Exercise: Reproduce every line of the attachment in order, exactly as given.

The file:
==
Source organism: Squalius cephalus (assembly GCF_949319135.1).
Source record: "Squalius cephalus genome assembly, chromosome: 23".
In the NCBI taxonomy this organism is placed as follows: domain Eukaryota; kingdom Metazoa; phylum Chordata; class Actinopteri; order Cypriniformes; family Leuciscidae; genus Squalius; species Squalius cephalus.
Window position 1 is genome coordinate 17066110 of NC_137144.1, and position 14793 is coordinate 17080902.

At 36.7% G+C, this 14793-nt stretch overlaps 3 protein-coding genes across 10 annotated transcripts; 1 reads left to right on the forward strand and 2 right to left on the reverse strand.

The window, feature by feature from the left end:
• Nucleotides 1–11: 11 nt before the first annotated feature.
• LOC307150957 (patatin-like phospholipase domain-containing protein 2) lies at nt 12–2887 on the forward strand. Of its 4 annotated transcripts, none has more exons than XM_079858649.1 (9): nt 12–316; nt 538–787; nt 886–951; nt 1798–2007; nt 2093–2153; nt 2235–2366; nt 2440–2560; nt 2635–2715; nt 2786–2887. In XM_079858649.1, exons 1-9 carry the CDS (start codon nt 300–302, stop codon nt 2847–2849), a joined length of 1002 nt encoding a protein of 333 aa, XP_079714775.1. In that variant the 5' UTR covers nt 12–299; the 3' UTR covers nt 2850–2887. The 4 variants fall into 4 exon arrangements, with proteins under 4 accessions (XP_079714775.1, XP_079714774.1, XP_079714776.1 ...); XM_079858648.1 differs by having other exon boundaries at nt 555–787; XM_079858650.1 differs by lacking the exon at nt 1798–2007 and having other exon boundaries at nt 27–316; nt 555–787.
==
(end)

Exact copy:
Source organism: Squalius cephalus (assembly GCF_949319135.1).
Source record: "Squalius cephalus genome assembly, chromosome: 23".
In the NCBI taxonomy this organism is placed as follows: domain Eukaryota; kingdom Metazoa; phylum Chordata; class Actinopteri; order Cypriniformes; family Leuciscidae; genus Squalius; species Squalius cephalus.
Window position 1 is genome coordinate 17066110 of NC_137144.1, and position 14793 is coordinate 17080902.

At 36.7% G+C, this 14793-nt stretch overlaps 3 protein-coding genes across 10 annotated transcripts; 1 reads left to right on the forward strand and 2 right to left on the reverse strand.

The window, feature by feature from the left end:
• Nucleotides 1–11: 11 nt before the first annotated feature.
• LOC307150957 (patatin-like phospholipase domain-containing protein 2) lies at nt 12–2887 on the forward strand. Of its 4 annotated transcripts, none has more exons than XM_079858649.1 (9): nt 12–316; nt 538–787; nt 886–951; nt 1798–2007; nt 2093–2153; nt 2235–2366; nt 2440–2560; nt 2635–2715; nt 2786–2887. In XM_079858649.1, exons 1-9 carry the CDS (start codon nt 300–302, stop codon nt 2847–2849), a joined length of 1002 nt encoding a protein of 333 aa, XP_079714775.1. In that variant the 5' UTR covers nt 12–299; the 3' UTR covers nt 2850–2887. The 4 variants fall into 4 exon arrangements, with proteins under 4 accessions (XP_079714775.1, XP_079714774.1, XP_079714776.1 ...); XM_079858648.1 differs by having other exon boundaries at nt 555–787; XM_079858650.1 differs by lacking the exon at nt 1798–2007 and having other exon boundaries at nt 27–316; nt 555–787.